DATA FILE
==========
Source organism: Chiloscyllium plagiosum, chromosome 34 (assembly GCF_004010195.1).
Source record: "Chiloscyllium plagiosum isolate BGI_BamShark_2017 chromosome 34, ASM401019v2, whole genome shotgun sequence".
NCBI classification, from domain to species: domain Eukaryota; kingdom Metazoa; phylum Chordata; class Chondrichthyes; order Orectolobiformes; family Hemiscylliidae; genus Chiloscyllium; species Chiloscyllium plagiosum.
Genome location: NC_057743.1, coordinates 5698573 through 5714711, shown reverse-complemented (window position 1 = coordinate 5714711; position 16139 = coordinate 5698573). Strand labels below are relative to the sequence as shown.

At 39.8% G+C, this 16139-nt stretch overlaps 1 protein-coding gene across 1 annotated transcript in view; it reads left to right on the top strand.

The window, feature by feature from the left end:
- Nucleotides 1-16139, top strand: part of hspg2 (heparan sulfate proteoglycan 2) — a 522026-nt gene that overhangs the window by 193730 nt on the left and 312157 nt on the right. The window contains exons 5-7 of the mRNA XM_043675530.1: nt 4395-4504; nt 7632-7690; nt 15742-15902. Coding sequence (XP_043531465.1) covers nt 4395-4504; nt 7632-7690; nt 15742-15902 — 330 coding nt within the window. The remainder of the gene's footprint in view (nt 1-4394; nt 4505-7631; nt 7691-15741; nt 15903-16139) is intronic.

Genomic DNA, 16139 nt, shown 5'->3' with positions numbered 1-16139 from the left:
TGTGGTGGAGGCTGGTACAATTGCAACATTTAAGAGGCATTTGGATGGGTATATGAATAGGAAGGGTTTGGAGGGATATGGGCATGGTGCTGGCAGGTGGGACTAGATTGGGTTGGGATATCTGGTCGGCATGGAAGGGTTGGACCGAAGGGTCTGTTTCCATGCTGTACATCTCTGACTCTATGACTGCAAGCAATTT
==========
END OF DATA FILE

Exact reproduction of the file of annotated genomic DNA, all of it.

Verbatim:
Source organism: Chiloscyllium plagiosum, chromosome 34 (assembly GCF_004010195.1).
Source record: "Chiloscyllium plagiosum isolate BGI_BamShark_2017 chromosome 34, ASM401019v2, whole genome shotgun sequence".
NCBI classification, from domain to species: domain Eukaryota; kingdom Metazoa; phylum Chordata; class Chondrichthyes; order Orectolobiformes; family Hemiscylliidae; genus Chiloscyllium; species Chiloscyllium plagiosum.
Genome location: NC_057743.1, coordinates 5698573 through 5714711, shown reverse-complemented (window position 1 = coordinate 5714711; position 16139 = coordinate 5698573). Strand labels below are relative to the sequence as shown.

At 39.8% G+C, this 16139-nt stretch overlaps 1 protein-coding gene across 1 annotated transcript in view; it reads left to right on the top strand.

The window, feature by feature from the left end:
- Nucleotides 1-16139, top strand: part of hspg2 (heparan sulfate proteoglycan 2) — a 522026-nt gene that overhangs the window by 193730 nt on the left and 312157 nt on the right. The window contains exons 5-7 of the mRNA XM_043675530.1: nt 4395-4504; nt 7632-7690; nt 15742-15902. Coding sequence (XP_043531465.1) covers nt 4395-4504; nt 7632-7690; nt 15742-15902 — 330 coding nt within the window. The remainder of the gene's footprint in view (nt 1-4394; nt 4505-7631; nt 7691-15741; nt 15903-16139) is intronic.

Genomic DNA, 16139 nt, shown 5'->3' with positions numbered 1-16139 from the left:
TGTGGTGGAGGCTGGTACAATTGCAACATTTAAGAGGCATTTGGATGGGTATATGAATAGGAAGGGTTTGGAGGGATATGGGCATGGTGCTGGCAGGTGGGACTAGATTGGGTTGGGATATCTGGTCGGCATGGAAGGGTTGGACCGAAGGGTCTGTTTCCATGCTGTACATCTCTGACTCTATGACTGCAAGCAATTT